This year’s Sir Frank Bowden Taikai took place on Saturday. As shinpan-shunin one of my duties was to work with the refereeing team to select candidates for the fighting spirit prizes.
Of course different referees have different opinions on who to choose, but this is not surprising as we all probably have different views as to what “fighting spirit” actually means. This is a subject that is seldom discussed and I can’t remember ever seeing objective guidelines as to what constitutes fighting spirit. Having asked colleagues the reasons for their choices over many years’ competitions, I get the feeling that definitions include the following.
- Being one of the most aggressive fighters.
- Overcoming the odds – small person beats much bigger person or low grade beats higher graded opponent or opponents.
- Turning things around – being in situations where you come from being a point behind to evening the score and taking one more point to win, or pulling out the stops in the captain’s match to take an evenly drawn team score to victory.
- Having the best technical kendo.
- Keeping calm under pressure.
- Not giving up.
- Someone who in spite giving it their all in every fight still shows courtesy and fairness to their opponents.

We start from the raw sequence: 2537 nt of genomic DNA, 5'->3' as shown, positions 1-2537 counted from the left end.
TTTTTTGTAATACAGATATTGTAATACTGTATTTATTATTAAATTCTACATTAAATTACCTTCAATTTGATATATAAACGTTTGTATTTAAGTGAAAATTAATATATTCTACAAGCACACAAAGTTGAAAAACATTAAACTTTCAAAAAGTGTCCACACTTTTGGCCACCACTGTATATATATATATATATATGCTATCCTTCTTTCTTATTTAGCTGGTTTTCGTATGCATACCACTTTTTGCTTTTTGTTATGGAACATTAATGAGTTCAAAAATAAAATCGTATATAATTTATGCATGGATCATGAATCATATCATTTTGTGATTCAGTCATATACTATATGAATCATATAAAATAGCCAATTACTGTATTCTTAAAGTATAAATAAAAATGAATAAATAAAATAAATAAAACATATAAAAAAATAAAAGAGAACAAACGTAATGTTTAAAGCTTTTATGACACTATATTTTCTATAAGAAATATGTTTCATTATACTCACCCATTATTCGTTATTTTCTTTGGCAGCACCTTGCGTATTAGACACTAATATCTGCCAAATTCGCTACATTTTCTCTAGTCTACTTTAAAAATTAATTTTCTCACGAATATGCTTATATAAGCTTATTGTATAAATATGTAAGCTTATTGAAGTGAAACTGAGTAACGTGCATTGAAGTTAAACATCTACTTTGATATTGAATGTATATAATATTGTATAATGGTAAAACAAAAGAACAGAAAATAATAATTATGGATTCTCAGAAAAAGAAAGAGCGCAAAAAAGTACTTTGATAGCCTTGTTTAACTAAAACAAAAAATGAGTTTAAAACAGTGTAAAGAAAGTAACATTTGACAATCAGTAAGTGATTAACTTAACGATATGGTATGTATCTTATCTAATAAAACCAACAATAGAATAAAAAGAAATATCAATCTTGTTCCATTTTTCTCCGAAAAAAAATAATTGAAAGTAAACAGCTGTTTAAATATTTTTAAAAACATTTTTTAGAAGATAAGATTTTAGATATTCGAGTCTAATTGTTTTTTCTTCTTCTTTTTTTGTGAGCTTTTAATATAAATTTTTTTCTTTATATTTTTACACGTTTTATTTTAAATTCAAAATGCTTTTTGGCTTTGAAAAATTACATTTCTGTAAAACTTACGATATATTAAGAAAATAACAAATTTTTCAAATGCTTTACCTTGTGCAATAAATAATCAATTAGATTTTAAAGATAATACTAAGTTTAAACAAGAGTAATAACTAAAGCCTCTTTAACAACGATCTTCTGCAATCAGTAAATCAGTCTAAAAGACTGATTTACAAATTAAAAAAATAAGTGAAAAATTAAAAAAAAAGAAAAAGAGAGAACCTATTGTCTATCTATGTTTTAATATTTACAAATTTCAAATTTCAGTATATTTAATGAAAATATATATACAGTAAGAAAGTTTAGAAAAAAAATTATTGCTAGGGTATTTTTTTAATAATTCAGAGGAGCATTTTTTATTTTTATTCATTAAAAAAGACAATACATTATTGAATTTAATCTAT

I believe that all of these are valid in their way, but I feel, and this is as subjective as it sounds, that true fighting spirit is a combination of all of these.
Of course aggression is important, but it must be controlled and shown within a spirit of fair-play. The smaller or less experience player or the individual who overcomes the odds and snatches victory from the jaws of defeat will most likely, only be a contender if he or she uses correct technique.
On the other hand correct technique will probably be admired, but not if you do not have the strength of mind and will to win to overcome your opponent.
If you can do all this and at the same time show correct reiho and generosity of spirit to your opponents, it should do even more to enhance your chances of getting a fighting spirit prize.
On a practical level, it is unlikely that you will get the first place medal and a fighting spirit award. It is generally thought that being the winner or being in the winning team is reward enough in itself.
Despite the subjectivity, I was very confident that on Saturday we picked three worthy winners – Jenny Wilding, Mukhtar Hussain and Sarfraz Aziz. All fought consistently well throughout the day and displayed the true spirit of kendo.